In some instances, however, BCCOHP may certify a course, program or activity and assign continuing education credits in advance. Under some conditions, BCCOHP may also allow individuals or organizations who sponsor a course, program or activity to report on a registrant’s behalf.
Pre-Approval of a Continuing Education Course, Program or Activity
In order to ensure acceptance, a registrant planning to participate in, or an individual or organization planning to offer, a continuing education course, program or activity should request a review in advance of its being taken or offered. The request for pre-approval must be accompanied by the following information about the course, program or activity:
Certification of a Continuing Education Course, Program or Activity
BCCOHP can certify a course, program or activity as approved and assign it continuing education credits. Notification of certification may be used by the sponsor to inform potential attendees that a course, program or activity is approved and requires no additional review by BCCOHP.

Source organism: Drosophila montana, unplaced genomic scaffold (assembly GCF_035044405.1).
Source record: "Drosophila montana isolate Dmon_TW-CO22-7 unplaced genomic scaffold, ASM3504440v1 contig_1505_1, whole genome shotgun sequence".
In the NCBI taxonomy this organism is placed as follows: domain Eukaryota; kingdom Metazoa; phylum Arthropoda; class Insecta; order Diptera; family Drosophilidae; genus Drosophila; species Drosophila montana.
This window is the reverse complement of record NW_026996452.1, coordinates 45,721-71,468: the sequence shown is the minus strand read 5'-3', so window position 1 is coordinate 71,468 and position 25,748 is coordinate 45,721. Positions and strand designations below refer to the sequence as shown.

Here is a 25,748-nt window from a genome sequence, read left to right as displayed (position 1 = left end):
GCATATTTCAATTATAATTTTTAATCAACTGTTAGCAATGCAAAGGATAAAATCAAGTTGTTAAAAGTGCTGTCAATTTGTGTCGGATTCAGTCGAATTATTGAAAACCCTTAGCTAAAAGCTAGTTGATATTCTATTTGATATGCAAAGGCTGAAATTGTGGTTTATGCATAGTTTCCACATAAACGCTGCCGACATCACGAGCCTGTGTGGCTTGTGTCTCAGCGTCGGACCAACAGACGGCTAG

To seek a certification review of a course, program or activity, a registrant or the individual or organization sponsoring the course, program or activity requests a certification review. The information listed above under “Pre-Approval of a Continuing Education Course, Program or Activity” must be submitted to the College. In addition, the method of registering attendees must be described.
Criteria for Approval or Certification of a Continuing Education Course, Program or Activity